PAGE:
A fake Fabergé egg, and a fellow Agent's death, lead James Bond to uncover an international jewel-smuggling operation, headed by the mysterious Octopussy, being used to disguise a nuclear attack on N.A.T.O. forces.
James Bond (007) is Britain's top agent and is on an exciting mission, to solve the mysterious murder of a fellow agent. The task sends him to Jamaica, where he joins forces with Quarrel and a loyal CIA agent, Felix Leiter. While dodging tarantulas, "fire breathing dragons" and a trio of assassins, known as the three blind mice. Bond meets up with the beautiful Honey Ryder and goes face to face with the evil Dr. No.Written by
The armorer who gives Bond his Walther PPK at the start of the film, is Major Boothroyd, who in the next film, From Russia with Love (1963) would be played by Desmond Llewelyn. Beginning with Goldfinger (1964), the "armorer" would forever be known as "Q" (for "Quartermaster"). The character of Boothroyd first appears in Ian Fleming's original Dr. No novel. He is named for Geoffrey Boothroyd, who wrote to Fleming complaining about Bond's use of a Beretta in the early Bond books and recommending Bond use a Walther PPK instead. (The real-life Boothroyd appears in a vintage featurette included on the Blu-ray, demonstrating the relative effectiveness of Bond's Beretta, PPK, and his own favorite gun, the Ruger .44 Magnum.) This detail was included in the novel and later included in this film, establishing part of the Bond legend. Q is based loosely on Charles Fraser-Smith, who designed spy gadgets called "Q-devices" (named for Q-ships, the Royal Navy's disguised warships of World War I) for MI-6. See more »
In the dinner scene with Doctor No, when Honey is about to be taken away, Bond is shown in close-up shots holding up the table knife with both hands, but in the other shots his arms are down. See more »
An assassin tracks James Bond, but the spy turns and shoots the assassin, all seen through the assassin's gunbarrel. The gunbarrel See more »
Originally the ending had Honey being attacked by crabs when Bond rescues her. The crabs moved too slowly to be really menacing and the ending was reshot without the crabs. Still photographs of the earlier ending can be seen on the special edition DVD. See more »
The Americans are fools. I offered my services, they refused. So did the East. Now they can both pay for their mistake.
Dr. No is directed by Terence Young and co-adapted to screenplay by Richard Maibaum, Johanna Harwood & Berkely Mather from the novel of the same name written by Ian Fleming. It stars Sean Connery, Joseph Wiseman, Ursula Andress, Jack Lord & John Kitzmiller. Music is by Monty Norman and cinematography by Ted Moore.
And so it all began here, what was until Harry Potter arrived on the scene, the most successful film franchise in history. James Bond, a name that would become synonymous with suave spies, deranged villains, beautiful women, exotic locations, gadgets, cars and sex. Ian Fleming's James Bond novels were big come the end of 1961, yet producers Cubby Broccoli and Harry Saltzman met some resistance from studios. It was never plain sailing, even after release the film garnered mixed reviews, but word of mouth and condemnation by the Vatican and the Kremlin propelled it to being one of the surprise hits of 62/63. At the box office it made £60 million Worldwide, this after being made on a budget of only £1 million.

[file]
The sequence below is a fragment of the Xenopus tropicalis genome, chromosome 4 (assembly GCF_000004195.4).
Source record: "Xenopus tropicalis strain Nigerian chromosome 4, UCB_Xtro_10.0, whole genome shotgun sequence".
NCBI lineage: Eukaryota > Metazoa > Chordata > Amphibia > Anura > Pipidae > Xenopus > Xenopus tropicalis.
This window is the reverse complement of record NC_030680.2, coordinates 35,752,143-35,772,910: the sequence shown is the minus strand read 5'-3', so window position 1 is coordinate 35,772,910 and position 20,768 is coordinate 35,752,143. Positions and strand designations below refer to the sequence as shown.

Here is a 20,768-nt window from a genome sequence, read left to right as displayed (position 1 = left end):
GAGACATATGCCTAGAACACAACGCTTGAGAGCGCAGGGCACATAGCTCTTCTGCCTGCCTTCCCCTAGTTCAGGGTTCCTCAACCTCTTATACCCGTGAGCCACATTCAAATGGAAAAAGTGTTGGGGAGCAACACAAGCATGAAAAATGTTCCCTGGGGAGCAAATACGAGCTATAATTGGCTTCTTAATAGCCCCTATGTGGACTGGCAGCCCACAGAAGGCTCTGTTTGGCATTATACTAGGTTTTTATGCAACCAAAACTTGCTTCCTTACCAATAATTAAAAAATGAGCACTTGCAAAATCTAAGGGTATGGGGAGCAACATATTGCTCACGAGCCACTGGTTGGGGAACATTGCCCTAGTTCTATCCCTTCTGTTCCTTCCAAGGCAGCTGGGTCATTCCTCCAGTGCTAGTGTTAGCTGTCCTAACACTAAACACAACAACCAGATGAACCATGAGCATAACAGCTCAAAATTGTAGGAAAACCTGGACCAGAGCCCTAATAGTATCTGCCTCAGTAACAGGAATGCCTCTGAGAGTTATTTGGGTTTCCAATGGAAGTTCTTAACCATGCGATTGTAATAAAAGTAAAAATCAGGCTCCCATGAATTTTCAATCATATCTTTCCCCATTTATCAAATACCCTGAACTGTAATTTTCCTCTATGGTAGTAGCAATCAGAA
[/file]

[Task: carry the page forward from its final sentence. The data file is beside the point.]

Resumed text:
Plot basically sees Connery's Bond flying out to Jamaica to investigate the disappearance of agent Strangways (Timothy Moxon). Once there he finds a case of murder is to be investigated and evidence points to the mysterious Dr. No (Wiseman), who resides on Crab Quay island, a place feared by the superstitious locals. Bond must keep his wits about him as he gets closer to the truth, for there are many obstacles in his way and not everyone can be trusted. Cue the suave and athletic Mr. Bond getting involved with lovely ladies, dicing with death, making friends, making enemies and just generally being an all round awesome anti-hero.
SPECTRE: Special Executive for Counter-intelligence, Terrorism, Revenge and Extortion.
There are a number of changes from the book and some censor appeasement was required to get the film a certificate enabling youngsters to see the film with an adult. What Dr. No rounds out as is a jolly good spy/action movie yarn. Some of the hints are there for what would make Bond such a profitable and well loved franchise, but there's no sign of the gadgetry, tricks and japes that would fill out so many of the titles that followed Dr. No. Here Bond is just armed with his Walter PPK 7.65MM pistol, Sunbeam Alpine car and his bravado and nouse.
Some future stalwart characters are given modest introductions (M, Felix Leiter, Monneypenney) and Ursula Andress sets the marker for all future Bond girls to follow. Ted Moore's capturing of the Jamaica location is sumptuous, something that really comes to the fore on the remastered DVD edition of the film. Connery is supremely cool and fearless, the theme tune and gun barrel opening are already in place, and Terence Young, who directs three of the first four Bond movies, keeps it zippy and suspenseful when story gathers up a flame throwing tank, car chases, fights and a quite brilliant tarantula sequence.
Quite a debut, uneven at times as it begins to find its feet, but even if it wasn't the first James Bond movie it would hold up as an entertaining bit of secret agent shenanigans. 7.5/10
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